How To Use Fonts
Quite a few EverWeb users have asked why the widgets only allow the use of web safe fonts rather than have the ability to open the fonts window and choose any font. The desire to use unique fonts on some, or all, occasions is understandable but it is important to realise what's involved and the negaive impact this can have on a website's appearance and performance.
Web Safe Fonts
Web safe fonts are those that are available on all computers so that your fonts will remain the same universally. There very few of them as can be seen in the screenshot to the left.
One font this isn't really safe is Impact. This font is not web safe on iOS devices like the iPad and iPhone.
In general, fonts should be kept constant throughout a site using variations in size, color and typeface to draw attention to important text.
Most fonts are available in Regular, Italic, Bold and Bold Italic and that should be enough for most situations.
If you do decide to use non-web safe fonts, they will work if your visitor is on a Mac but the chances are that Windows users will see something completely different.
When a browser loads a substitute font your layout will be effected and this can turn your web page design into a mess - be warned!
Google Hosted Fonts
Google hosts over 600 different fonts. They can be chosen and download HERE for free.
The fonts can be installed in either the user library or the system library fonts folder.
Once installed they will appear in the fonts window of all your apps.
Note that, in the screenshot to the right, a new category has been added for the Google fonts. This makes them a lot easier to find.
When you use a Google font in Ever web, the application will automatically install the appropriate code in the head of the page HTML document - simple, yes?
HTML Headings Using Google Hosted Fonts
A widget is available to make it easy to insert Google Font headings using HTML for better SEO. Go HERE to see it.
Reasons NOT To Use Google Hosted Fonts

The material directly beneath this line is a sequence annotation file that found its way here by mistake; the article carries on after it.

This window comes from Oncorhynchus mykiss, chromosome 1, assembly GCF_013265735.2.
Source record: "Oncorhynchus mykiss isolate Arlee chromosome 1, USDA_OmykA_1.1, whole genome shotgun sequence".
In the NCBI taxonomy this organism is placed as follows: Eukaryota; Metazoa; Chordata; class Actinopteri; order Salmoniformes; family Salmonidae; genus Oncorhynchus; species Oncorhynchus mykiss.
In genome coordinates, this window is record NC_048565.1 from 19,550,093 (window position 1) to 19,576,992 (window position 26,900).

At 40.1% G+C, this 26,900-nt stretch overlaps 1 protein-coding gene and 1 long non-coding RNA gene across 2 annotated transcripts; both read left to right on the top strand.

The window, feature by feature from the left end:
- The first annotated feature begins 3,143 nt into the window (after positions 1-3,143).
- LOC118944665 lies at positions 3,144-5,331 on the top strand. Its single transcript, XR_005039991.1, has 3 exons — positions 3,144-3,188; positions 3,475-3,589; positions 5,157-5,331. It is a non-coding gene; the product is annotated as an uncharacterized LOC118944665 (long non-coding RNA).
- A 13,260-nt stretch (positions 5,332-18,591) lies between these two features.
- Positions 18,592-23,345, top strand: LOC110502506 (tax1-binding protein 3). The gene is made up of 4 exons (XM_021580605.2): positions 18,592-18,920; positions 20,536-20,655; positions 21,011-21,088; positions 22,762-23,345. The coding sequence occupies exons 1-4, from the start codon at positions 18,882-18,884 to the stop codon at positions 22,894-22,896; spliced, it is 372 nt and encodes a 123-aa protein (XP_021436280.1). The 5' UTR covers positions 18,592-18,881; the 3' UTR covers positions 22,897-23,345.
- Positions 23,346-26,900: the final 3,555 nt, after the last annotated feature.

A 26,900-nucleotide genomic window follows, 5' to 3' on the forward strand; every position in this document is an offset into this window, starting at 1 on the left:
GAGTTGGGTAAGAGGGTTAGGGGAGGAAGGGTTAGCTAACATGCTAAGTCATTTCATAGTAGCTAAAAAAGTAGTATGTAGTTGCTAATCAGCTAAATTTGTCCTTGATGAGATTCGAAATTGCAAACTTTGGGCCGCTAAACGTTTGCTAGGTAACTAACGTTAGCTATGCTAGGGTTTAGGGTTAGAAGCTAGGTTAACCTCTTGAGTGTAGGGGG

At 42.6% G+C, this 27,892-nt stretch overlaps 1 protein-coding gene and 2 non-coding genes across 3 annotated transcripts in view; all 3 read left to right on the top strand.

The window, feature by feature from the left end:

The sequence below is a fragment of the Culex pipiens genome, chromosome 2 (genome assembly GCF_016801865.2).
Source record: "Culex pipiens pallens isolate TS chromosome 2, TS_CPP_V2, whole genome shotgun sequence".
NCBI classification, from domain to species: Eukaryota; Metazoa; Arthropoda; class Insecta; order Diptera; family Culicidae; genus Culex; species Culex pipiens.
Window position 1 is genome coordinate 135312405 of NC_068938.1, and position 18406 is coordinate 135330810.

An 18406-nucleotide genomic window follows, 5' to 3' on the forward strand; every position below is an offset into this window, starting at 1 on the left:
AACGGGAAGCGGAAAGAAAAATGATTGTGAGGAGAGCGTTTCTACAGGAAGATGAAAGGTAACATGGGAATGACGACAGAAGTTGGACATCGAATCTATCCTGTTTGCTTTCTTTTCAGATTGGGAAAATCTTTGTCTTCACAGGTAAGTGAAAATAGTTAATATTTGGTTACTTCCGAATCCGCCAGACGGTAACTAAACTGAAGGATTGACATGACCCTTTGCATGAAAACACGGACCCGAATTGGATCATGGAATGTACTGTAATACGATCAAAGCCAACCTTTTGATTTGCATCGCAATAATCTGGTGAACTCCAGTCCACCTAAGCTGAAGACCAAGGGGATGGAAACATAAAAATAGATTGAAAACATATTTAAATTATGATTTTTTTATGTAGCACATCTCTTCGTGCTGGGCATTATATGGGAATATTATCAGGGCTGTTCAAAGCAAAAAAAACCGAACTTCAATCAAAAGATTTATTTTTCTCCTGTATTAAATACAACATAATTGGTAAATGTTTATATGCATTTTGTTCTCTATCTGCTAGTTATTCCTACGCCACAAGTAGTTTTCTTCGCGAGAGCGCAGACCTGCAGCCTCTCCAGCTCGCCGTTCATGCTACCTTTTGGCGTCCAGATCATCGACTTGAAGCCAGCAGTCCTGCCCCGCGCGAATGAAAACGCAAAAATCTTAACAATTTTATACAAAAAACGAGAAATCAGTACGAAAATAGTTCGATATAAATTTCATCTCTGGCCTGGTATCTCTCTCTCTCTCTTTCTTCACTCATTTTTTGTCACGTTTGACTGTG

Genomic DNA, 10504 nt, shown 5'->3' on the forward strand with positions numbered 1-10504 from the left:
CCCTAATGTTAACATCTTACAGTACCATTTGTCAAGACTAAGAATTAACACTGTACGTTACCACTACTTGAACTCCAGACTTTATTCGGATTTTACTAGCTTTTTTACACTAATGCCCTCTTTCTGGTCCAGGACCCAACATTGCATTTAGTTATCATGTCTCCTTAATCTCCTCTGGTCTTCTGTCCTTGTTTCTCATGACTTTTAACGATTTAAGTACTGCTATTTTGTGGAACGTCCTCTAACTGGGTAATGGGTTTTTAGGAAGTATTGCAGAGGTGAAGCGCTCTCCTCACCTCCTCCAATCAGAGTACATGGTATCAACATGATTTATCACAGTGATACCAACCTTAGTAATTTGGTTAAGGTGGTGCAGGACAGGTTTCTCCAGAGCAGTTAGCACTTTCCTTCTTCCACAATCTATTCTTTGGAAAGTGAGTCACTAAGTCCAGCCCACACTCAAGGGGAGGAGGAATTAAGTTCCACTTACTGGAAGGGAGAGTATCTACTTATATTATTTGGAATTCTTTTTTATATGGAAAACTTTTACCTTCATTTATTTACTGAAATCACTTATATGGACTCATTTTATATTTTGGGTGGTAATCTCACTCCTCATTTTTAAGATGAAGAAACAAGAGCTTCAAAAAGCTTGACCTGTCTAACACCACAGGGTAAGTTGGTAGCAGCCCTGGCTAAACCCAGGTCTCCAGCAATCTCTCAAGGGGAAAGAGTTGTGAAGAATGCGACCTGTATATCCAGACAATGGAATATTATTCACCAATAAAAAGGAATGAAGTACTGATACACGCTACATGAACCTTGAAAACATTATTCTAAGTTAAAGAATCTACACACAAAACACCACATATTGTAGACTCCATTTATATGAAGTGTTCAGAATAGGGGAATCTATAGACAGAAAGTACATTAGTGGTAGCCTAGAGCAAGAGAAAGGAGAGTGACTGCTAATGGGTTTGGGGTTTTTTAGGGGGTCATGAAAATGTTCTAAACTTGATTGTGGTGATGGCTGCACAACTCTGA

Do NOT be tempted to use more than two or three Google hosted fonts on any website and NEVER use them on the mobile version of a site.
The Google Fonts website has a very useful load indicator which shows how much the use of hosted fonts slows the page load time. A screenshot showing this indicator is shown to the right.
This shows the impact of only one font. Try adding a few more to see how they quickly add up to drag the web page download time to a crawl.
If a reasonable amount of the text on a website - particularly a mobile one - uses custom fonts, they must be self hosted and referenced using relative paths.
Using Non Web Safe Fonts
Non web safe fonts can be used but it is essential to know how to choose a suitable fallback font and generic group so that the browser knows what to load when the chosen font is not available.
When using a fallback font, always test your layout in the various browsers with this font to see what effect the substituted font will have on your website layout.
Font styles for a web page are usually declared in an external stylesheet or an inline style in the head of the HTML doc. They can also be used inline in the page HTML. This is an example of a heading with inline styles...
<h1 style="font: 32px 'Cabin', Verdana, sans serif; margin:0;padding:0;color:#0000FF">Heading Text</h1>
Note how two fallback fonts are included in case the browser fails to load the first one. Note how two fallback fonts are included in case the browser fails to load the first one. The first fallback is a web safe font and the scond is the generic group to which it belongs.
A widget is available to make it easy to insert Non Web Safe Font headings using HTML for better SEO. Go HERE to see it.
Self Hosted Fonts
Fonts fall into generic groups. These are shown below with some examples of web safe fonts which fall into each group...
Cursive - Comic Sans
Fantasy - Impact
Monospac - Courier New, Courier
Sans-serif - Arial, Helvetica, Trebuchet MS, Verdana
Serif - Georgia Times & Times New Roman
In CSS, fonts are always specified with the desired font, a web safe fallback and the generic group in that order...
font-family: 'Jura', Helvetica, sans-serif;